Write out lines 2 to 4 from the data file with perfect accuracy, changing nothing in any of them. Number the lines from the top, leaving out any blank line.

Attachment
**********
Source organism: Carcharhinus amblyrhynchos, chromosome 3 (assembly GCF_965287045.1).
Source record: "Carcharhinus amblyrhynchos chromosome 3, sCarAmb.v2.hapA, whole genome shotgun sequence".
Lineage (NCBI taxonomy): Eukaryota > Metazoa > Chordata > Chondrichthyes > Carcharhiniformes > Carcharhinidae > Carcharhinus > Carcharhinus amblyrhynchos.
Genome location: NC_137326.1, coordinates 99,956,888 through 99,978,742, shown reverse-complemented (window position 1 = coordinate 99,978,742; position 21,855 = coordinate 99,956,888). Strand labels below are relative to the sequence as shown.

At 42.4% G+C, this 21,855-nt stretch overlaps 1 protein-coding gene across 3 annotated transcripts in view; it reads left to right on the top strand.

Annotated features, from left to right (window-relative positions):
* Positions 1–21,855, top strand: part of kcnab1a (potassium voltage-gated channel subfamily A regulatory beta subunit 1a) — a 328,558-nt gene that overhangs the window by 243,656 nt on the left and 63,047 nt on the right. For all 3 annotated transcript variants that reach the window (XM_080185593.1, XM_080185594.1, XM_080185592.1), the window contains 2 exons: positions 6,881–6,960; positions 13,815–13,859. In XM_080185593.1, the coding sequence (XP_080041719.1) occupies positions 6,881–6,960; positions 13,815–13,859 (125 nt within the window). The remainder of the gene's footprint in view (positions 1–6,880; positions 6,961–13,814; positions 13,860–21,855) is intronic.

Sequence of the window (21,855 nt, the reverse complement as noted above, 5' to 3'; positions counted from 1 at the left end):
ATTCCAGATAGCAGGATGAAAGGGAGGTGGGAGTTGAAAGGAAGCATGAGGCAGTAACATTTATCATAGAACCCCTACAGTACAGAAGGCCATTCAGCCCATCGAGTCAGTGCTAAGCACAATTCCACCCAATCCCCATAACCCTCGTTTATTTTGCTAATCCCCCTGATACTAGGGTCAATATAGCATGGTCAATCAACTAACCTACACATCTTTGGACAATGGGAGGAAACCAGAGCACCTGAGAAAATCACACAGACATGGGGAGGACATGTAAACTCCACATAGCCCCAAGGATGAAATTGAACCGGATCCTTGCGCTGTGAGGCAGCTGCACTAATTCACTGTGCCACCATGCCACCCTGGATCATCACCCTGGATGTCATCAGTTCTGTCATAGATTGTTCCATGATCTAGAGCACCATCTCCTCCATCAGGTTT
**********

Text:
Source record: "Carcharhinus amblyrhynchos chromosome 3, sCarAmb.v2.hapA, whole genome shotgun sequence".
Lineage (NCBI taxonomy): Eukaryota > Metazoa > Chordata > Chondrichthyes > Carcharhiniformes > Carcharhinidae > Carcharhinus > Carcharhinus amblyrhynchos.
Genome location: NC_137326.1, coordinates 99,956,888 through 99,978,742, shown reverse-complemented (window position 1 = coordinate 99,978,742; position 21,855 = coordinate 99,956,888). Strand labels below are relative to the sequence as shown.